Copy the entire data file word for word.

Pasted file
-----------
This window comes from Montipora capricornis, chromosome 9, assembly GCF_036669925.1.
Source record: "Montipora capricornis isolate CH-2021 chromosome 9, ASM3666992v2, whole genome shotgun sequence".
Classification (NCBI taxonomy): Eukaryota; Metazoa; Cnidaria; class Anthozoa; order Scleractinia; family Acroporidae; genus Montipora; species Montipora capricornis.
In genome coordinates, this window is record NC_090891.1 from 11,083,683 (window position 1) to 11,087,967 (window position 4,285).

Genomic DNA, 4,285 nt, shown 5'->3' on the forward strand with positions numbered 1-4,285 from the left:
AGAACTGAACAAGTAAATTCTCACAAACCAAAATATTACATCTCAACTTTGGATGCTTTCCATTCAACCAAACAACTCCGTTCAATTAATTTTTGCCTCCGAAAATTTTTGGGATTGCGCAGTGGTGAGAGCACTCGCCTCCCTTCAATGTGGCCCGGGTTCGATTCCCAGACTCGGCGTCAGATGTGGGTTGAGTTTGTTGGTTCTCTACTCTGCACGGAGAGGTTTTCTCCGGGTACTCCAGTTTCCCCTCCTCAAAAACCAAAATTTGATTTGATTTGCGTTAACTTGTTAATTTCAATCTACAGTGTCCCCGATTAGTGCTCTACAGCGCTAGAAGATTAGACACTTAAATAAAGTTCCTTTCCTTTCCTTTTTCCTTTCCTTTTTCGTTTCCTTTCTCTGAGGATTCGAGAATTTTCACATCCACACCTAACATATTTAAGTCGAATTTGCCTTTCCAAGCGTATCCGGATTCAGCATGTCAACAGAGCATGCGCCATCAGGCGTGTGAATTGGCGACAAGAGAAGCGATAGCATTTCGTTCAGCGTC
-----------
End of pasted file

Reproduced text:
This window comes from Montipora capricornis, chromosome 9, assembly GCF_036669925.1.
Source record: "Montipora capricornis isolate CH-2021 chromosome 9, ASM3666992v2, whole genome shotgun sequence".
Classification (NCBI taxonomy): Eukaryota; Metazoa; Cnidaria; class Anthozoa; order Scleractinia; family Acroporidae; genus Montipora; species Montipora capricornis.
In genome coordinates, this window is record NC_090891.1 from 11,083,683 (window position 1) to 11,087,967 (window position 4,285).

Genomic DNA, 4,285 nt, shown 5'->3' on the forward strand with positions numbered 1-4,285 from the left:
AGAACTGAACAAGTAAATTCTCACAAACCAAAATATTACATCTCAACTTTGGATGCTTTCCATTCAACCAAACAACTCCGTTCAATTAATTTTTGCCTCCGAAAATTTTTGGGATTGCGCAGTGGTGAGAGCACTCGCCTCCCTTCAATGTGGCCCGGGTTCGATTCCCAGACTCGGCGTCAGATGTGGGTTGAGTTTGTTGGTTCTCTACTCTGCACGGAGAGGTTTTCTCCGGGTACTCCAGTTTCCCCTCCTCAAAAACCAAAATTTGATTTGATTTGCGTTAACTTGTTAATTTCAATCTACAGTGTCCCCGATTAGTGCTCTACAGCGCTAGAAGATTAGACACTTAAATAAAGTTCCTTTCCTTTCCTTTTTCCTTTCCTTTTTCGTTTCCTTTCTCTGAGGATTCGAGAATTTTCACATCCACACCTAACATATTTAAGTCGAATTTGCCTTTCCAAGCGTATCCGGATTCAGCATGTCAACAGAGCATGCGCCATCAGGCGTGTGAATTGGCGACAAGAGAAGCGATAGCATTTCGTTCAGCGTC